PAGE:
Building the bigger picture
Allied and Partner Nations share information, but there are limits to what they share based on legal restrictions and other complicating factors, explained VADM Johnstone.
Nations, businesses and other stakeholders interested in security may not be able to share all their information, but they may be able to share some of it, and this can add up to a better overall picture of daily activities at sea.
"So what I'm trying to do is build, with [the Agency's] help, data systems that allow them to share 5% of their national picture or 10% of their national picture. So little data, big difference.
By giving us that 5%-10% times 5 or times 6, we have 100% if not 200% better situational awareness than we would ever have normally.
And then that allows us to task other navies, the French the Spanish, the Italians, the Brits, the Americans, to go and plug the holes which we don't have the facility at the moment.
So rather than giving warning times or stuff like that, what NCI Agency does is allows us to change culture and change behavior."
Cooperating for safer Seas
Operation Sea Guardian, which was created at this year's Warsaw Summit, is an example of NATO's renewed focus on the maritime domain, with Allied Nations providing ships to conduct a number of maritime security operational tasks in the Mediterranean.
It succeeded Operation Active Endeavour which saw NATO ships patrolling the Mediterranean and monitoring shipping to help deter, defend, disrupt and protect against terrorist activity in the region.
Sea Guardian kicked off in November 2016 with three NATO ships and two submarines – the Italian frigate ITS Aviere, the Bulgarian frigate BGS Verni, the Turkish frigate TCG Gemlik, the Greek submarine HS Papanikolis and the Spanish submarine ESPS Mistral – conducting the first patrols in the central Mediterranean.
The Operation covers a broader range of tasks, and is currently providing support to maritime situational awareness and to counter-terrorism at sea, as well as contributing to maritime security capacity-building.
"I see Sea Guardian as almost Sea Guardian 1.0. We now need to build in Nations' confidence, get in more capability and technology – that's where NCI Agency comes in – so we can prove the value of what we are doing.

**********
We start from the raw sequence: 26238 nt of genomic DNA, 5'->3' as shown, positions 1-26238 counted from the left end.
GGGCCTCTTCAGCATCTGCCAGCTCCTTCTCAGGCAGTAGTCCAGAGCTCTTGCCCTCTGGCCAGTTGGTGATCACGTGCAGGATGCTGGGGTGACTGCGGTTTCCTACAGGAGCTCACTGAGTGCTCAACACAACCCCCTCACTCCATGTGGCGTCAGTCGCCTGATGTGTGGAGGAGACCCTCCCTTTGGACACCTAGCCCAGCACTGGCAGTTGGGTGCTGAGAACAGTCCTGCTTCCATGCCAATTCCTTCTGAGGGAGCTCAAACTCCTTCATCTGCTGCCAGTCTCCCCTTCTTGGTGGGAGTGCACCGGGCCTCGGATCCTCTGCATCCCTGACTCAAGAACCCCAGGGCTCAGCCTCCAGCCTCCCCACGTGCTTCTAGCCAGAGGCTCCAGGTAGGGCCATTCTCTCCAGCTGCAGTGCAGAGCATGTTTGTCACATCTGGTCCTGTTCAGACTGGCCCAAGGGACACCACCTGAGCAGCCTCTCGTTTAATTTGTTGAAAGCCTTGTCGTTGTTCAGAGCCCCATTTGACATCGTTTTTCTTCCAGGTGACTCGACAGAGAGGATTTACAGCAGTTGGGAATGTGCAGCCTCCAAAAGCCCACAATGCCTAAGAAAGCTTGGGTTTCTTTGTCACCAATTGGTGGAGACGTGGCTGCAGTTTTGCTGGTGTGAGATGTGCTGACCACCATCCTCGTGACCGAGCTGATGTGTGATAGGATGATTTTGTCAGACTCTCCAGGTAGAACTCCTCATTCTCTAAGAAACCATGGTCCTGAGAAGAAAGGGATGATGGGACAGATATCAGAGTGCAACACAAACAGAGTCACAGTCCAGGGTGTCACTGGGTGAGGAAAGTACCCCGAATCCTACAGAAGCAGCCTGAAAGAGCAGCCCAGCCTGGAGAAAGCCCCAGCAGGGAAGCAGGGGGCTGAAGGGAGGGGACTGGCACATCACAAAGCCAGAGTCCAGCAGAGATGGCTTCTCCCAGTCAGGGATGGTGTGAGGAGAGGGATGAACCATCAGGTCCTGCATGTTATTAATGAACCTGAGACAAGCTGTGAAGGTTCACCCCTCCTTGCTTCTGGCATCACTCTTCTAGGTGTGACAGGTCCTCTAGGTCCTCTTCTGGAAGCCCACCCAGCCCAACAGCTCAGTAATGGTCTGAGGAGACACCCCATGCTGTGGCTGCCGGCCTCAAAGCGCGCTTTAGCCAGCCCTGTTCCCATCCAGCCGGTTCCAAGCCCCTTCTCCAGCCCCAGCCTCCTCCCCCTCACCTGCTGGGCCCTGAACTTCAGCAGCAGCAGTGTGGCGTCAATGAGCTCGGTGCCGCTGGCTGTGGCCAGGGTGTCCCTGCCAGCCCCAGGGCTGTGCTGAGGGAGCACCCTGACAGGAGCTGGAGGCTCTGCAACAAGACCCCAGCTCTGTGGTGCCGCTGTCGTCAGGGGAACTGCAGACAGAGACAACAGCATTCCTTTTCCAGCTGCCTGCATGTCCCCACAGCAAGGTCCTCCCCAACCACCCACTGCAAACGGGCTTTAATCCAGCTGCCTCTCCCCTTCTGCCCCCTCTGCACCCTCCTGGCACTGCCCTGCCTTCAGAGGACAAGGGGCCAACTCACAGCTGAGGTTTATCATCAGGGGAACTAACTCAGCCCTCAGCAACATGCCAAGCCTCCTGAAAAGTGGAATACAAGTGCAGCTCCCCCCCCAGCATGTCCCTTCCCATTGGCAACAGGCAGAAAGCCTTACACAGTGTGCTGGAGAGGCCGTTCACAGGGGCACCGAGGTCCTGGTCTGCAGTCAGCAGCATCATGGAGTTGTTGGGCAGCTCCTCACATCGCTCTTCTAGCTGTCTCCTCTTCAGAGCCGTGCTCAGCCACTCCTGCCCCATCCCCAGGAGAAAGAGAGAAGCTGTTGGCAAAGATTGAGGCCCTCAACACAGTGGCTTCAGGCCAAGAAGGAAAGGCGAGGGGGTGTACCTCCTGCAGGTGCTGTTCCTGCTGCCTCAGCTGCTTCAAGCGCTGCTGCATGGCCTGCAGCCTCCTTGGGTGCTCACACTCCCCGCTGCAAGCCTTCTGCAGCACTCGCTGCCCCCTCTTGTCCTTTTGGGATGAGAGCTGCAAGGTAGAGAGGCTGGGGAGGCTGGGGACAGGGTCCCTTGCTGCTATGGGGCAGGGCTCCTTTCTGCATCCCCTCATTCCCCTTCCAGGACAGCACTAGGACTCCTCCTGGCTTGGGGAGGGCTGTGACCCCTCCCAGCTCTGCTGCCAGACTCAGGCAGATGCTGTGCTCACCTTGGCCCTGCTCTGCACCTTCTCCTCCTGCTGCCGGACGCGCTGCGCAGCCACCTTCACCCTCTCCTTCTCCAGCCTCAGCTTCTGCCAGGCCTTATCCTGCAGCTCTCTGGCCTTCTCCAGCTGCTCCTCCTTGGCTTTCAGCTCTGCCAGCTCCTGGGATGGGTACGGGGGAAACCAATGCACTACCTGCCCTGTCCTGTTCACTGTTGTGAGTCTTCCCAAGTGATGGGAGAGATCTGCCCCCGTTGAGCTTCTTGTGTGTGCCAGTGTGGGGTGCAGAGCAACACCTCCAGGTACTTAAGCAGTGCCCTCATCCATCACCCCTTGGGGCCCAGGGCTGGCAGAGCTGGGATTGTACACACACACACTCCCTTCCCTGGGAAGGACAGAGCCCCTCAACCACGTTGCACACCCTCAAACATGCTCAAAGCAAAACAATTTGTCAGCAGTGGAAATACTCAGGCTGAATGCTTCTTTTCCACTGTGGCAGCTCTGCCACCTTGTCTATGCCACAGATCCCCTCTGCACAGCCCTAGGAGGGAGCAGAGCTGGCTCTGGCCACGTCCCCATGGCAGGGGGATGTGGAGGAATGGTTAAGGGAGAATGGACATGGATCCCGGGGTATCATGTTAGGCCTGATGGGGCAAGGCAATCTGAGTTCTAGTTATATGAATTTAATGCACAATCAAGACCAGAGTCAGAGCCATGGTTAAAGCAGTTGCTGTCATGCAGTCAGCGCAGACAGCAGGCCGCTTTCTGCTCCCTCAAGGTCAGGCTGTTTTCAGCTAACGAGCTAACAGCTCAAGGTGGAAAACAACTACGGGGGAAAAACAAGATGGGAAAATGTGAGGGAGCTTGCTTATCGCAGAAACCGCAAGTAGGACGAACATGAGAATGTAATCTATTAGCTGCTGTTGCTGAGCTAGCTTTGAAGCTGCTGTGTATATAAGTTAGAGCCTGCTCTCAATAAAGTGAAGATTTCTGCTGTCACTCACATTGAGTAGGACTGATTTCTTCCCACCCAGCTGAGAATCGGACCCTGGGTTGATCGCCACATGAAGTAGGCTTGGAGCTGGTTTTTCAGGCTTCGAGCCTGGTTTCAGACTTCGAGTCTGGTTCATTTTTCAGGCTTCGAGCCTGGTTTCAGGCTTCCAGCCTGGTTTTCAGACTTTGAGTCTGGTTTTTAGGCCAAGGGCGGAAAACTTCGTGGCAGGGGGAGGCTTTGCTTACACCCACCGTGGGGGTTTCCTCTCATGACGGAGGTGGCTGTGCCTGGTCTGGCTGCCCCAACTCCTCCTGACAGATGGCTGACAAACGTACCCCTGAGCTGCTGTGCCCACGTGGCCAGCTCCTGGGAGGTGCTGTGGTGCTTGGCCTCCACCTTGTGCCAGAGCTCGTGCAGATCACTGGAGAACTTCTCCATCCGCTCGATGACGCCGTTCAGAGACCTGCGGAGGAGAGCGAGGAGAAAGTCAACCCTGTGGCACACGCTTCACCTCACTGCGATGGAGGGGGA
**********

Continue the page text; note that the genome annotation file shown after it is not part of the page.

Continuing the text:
We need to show that there is a demand signal for a Sea Guardian 2.0 which will give more freedoms, more strengths, more everything, and allow us to operate in the Mediterranean."
VADM Johnstone believes that Sea Guardian could set a new standard for collaboration in the maritime domain which could then be applied to MARCOM's whole Area of Responsibility.
This would have the advantage of seeing the navies of Allied and Partner Nations "all talking the same language" and ready to assist when a situation arises.
This sort of interoperability would reinforce partnerships with the European Union, such as the recent cooperation between the EU's border management agency Frontex and NATO in the Aegean Sea.
"An example of where MARCOM and the NCI Agency worked together very well and moved with speed was when we were asked by the North Atlantic Council to go into the Aegean. Within 18 hours we deployed task groups into the Aegean, we moved them from other parts of the world to cover and we took some precautionary steps but the thing that limited us was our ability to talk to FRONTEX and the ability to talk to NGOs and whatever.
And NCI Agency was very quick in supporting us with laptops that allowed us to talk to FRONTEX on their least restricted communication circuits and talk to the EU.
Now that worked really quickly, and because of the work that NCI Agency did and the work that my guys did here at MARCOM, we could have linked up with FRONTEX's most secure sites within days if not weeks."